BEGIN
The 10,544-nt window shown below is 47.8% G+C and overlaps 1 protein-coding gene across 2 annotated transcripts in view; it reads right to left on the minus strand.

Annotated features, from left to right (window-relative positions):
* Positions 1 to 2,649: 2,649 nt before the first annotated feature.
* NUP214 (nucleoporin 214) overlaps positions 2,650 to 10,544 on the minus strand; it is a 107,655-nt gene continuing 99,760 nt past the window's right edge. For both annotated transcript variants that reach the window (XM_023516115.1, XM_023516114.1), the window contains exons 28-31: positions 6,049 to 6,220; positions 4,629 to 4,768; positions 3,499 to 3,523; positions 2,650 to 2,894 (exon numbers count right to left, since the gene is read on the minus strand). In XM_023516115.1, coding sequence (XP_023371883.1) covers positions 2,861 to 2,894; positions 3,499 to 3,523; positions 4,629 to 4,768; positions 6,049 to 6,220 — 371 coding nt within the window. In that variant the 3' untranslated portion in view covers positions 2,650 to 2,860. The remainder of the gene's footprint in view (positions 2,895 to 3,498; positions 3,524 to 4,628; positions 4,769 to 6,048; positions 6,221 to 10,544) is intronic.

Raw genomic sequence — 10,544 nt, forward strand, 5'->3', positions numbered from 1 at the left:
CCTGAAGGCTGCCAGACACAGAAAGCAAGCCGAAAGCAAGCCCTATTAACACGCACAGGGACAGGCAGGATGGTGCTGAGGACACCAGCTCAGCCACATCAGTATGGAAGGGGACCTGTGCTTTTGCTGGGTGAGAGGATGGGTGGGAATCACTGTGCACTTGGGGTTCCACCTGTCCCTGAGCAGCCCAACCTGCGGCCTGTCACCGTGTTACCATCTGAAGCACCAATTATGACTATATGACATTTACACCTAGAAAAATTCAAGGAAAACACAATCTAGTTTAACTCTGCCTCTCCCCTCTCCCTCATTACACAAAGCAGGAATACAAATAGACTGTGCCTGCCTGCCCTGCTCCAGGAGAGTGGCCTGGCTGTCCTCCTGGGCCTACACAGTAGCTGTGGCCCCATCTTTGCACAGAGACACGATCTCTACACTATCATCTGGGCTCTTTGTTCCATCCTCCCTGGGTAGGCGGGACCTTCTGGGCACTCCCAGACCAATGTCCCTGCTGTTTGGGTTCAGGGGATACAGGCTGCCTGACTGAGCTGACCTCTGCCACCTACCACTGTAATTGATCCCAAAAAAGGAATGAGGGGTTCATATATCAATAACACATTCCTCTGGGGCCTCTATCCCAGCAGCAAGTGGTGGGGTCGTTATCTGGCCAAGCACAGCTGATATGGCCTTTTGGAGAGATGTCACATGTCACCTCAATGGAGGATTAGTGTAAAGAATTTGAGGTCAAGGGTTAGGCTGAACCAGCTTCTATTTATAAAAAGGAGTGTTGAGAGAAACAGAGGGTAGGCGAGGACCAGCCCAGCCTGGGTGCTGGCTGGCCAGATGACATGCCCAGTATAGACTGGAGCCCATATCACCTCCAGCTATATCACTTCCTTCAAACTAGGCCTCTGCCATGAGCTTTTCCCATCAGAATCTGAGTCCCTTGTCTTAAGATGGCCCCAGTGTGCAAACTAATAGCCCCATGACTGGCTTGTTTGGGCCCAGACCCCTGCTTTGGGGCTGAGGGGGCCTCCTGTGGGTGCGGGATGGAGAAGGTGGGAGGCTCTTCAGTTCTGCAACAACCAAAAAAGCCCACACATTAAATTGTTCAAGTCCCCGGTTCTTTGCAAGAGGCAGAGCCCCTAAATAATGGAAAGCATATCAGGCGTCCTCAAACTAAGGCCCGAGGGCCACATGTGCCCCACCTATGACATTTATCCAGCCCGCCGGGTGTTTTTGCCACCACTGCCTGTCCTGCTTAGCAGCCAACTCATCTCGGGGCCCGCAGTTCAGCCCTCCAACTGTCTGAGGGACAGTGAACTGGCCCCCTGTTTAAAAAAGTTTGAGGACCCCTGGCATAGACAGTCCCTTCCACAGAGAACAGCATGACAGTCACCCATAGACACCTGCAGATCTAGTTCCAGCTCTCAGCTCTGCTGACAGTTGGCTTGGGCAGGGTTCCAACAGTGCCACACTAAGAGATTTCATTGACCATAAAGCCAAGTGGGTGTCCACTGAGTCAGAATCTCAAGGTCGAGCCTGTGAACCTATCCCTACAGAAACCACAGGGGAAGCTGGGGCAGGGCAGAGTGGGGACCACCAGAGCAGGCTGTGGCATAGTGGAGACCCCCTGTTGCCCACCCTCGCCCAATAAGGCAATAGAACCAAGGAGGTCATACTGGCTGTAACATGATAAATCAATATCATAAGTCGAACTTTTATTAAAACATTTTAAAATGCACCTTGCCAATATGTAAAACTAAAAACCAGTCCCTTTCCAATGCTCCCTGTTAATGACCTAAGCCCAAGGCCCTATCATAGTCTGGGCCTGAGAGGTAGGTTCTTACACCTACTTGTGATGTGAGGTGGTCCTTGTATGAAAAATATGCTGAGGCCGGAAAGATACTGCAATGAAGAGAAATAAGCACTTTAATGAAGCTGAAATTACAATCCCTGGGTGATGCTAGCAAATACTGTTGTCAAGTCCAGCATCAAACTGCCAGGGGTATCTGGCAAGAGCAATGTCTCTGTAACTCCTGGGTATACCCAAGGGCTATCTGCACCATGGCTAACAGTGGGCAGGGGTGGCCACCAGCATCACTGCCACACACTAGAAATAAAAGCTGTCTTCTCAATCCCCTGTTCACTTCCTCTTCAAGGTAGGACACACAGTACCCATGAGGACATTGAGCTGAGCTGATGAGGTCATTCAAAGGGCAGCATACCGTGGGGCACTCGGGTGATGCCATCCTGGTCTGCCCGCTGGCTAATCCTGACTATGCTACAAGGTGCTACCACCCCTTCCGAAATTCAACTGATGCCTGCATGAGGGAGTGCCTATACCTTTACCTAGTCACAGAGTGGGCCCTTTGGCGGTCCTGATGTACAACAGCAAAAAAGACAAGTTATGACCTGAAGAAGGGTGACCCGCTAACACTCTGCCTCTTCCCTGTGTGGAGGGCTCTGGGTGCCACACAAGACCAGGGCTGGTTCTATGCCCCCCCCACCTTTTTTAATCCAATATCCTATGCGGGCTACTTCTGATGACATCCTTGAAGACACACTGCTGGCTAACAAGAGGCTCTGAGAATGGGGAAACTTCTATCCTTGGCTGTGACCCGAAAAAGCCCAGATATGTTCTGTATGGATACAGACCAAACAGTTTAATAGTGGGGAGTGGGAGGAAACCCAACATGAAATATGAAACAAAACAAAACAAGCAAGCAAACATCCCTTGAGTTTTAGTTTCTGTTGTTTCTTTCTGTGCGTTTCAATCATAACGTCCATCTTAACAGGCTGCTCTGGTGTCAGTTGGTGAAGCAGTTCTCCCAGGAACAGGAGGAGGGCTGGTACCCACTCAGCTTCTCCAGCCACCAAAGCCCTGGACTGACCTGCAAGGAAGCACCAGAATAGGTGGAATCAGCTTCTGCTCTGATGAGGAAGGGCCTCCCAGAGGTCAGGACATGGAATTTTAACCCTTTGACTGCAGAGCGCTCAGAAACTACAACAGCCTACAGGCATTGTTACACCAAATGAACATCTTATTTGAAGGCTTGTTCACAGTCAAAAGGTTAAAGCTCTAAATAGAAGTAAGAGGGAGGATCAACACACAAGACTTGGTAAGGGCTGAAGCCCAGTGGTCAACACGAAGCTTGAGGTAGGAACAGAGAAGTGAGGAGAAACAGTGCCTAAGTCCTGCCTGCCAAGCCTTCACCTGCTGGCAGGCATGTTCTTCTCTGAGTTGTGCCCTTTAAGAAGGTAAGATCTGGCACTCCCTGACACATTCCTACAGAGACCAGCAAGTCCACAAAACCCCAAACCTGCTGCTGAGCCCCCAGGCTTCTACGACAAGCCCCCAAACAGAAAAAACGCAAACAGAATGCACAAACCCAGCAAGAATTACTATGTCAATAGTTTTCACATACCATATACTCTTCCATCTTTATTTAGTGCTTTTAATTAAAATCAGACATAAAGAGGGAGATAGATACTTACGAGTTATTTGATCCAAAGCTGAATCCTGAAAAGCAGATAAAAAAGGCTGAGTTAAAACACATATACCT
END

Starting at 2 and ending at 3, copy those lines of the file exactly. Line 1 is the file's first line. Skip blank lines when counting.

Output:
Annotated features, from left to right (window-relative positions):
* Positions 1 to 2,649: 2,649 nt before the first annotated feature.